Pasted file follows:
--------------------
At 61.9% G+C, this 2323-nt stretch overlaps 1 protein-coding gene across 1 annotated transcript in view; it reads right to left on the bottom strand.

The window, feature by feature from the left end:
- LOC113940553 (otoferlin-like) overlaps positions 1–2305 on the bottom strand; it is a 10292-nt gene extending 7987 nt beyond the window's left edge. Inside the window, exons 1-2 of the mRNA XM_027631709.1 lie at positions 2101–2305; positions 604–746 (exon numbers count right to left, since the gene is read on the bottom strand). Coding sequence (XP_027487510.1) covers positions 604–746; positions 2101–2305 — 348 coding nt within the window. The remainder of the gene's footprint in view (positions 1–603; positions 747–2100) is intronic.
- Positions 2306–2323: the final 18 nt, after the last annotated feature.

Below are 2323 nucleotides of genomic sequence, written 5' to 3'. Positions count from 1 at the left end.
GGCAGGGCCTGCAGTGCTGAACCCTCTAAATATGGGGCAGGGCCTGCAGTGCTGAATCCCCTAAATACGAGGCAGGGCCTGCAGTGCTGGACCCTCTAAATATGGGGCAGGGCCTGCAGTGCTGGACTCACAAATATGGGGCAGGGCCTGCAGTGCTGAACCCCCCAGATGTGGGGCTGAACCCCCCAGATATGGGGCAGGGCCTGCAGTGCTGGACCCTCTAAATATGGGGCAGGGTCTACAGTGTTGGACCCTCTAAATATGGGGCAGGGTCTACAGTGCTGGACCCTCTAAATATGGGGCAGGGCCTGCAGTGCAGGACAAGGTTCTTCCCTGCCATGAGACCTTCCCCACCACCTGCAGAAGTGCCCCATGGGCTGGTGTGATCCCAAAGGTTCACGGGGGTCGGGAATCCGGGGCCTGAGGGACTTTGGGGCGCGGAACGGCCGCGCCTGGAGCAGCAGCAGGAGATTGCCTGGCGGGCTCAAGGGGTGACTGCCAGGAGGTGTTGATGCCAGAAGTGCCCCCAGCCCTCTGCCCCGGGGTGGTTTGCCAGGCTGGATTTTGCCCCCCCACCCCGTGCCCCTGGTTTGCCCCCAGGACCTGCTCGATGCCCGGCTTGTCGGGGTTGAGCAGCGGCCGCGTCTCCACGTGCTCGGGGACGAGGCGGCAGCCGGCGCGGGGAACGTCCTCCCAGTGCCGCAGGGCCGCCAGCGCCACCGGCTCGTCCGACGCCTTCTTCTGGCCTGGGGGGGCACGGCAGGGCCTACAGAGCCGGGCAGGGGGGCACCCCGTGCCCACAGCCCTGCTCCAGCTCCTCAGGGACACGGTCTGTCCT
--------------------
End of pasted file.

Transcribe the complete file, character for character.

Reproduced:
At 61.9% G+C, this 2323-nt stretch overlaps 1 protein-coding gene across 1 annotated transcript in view; it reads right to left on the bottom strand.

The window, feature by feature from the left end:
- LOC113940553 (otoferlin-like) overlaps positions 1–2305 on the bottom strand; it is a 10292-nt gene extending 7987 nt beyond the window's left edge. Inside the window, exons 1-2 of the mRNA XM_027631709.1 lie at positions 2101–2305; positions 604–746 (exon numbers count right to left, since the gene is read on the bottom strand). Coding sequence (XP_027487510.1) covers positions 604–746; positions 2101–2305 — 348 coding nt within the window. The remainder of the gene's footprint in view (positions 1–603; positions 747–2100) is intronic.
- Positions 2306–2323: the final 18 nt, after the last annotated feature.

Below are 2323 nucleotides of genomic sequence, written 5' to 3'. Positions count from 1 at the left end.
GGCAGGGCCTGCAGTGCTGAACCCTCTAAATATGGGGCAGGGCCTGCAGTGCTGAATCCCCTAAATACGAGGCAGGGCCTGCAGTGCTGGACCCTCTAAATATGGGGCAGGGCCTGCAGTGCTGGACTCACAAATATGGGGCAGGGCCTGCAGTGCTGAACCCCCCAGATGTGGGGCTGAACCCCCCAGATATGGGGCAGGGCCTGCAGTGCTGGACCCTCTAAATATGGGGCAGGGTCTACAGTGTTGGACCCTCTAAATATGGGGCAGGGTCTACAGTGCTGGACCCTCTAAATATGGGGCAGGGCCTGCAGTGCAGGACAAGGTTCTTCCCTGCCATGAGACCTTCCCCACCACCTGCAGAAGTGCCCCATGGGCTGGTGTGATCCCAAAGGTTCACGGGGGTCGGGAATCCGGGGCCTGAGGGACTTTGGGGCGCGGAACGGCCGCGCCTGGAGCAGCAGCAGGAGATTGCCTGGCGGGCTCAAGGGGTGACTGCCAGGAGGTGTTGATGCCAGAAGTGCCCCCAGCCCTCTGCCCCGGGGTGGTTTGCCAGGCTGGATTTTGCCCCCCCACCCCGTGCCCCTGGTTTGCCCCCAGGACCTGCTCGATGCCCGGCTTGTCGGGGTTGAGCAGCGGCCGCGTCTCCACGTGCTCGGGGACGAGGCGGCAGCCGGCGCGGGGAACGTCCTCCCAGTGCCGCAGGGCCGCCAGCGCCACCGGCTCGTCCGACGCCTTCTTCTGGCCTGGGGGGGCACGGCAGGGCCTACAGAGCCGGGCAGGGGGGCACCCCGTGCCCACAGCCCTGCTCCAGCTCCTCAGGGACACGGTCTGTCCT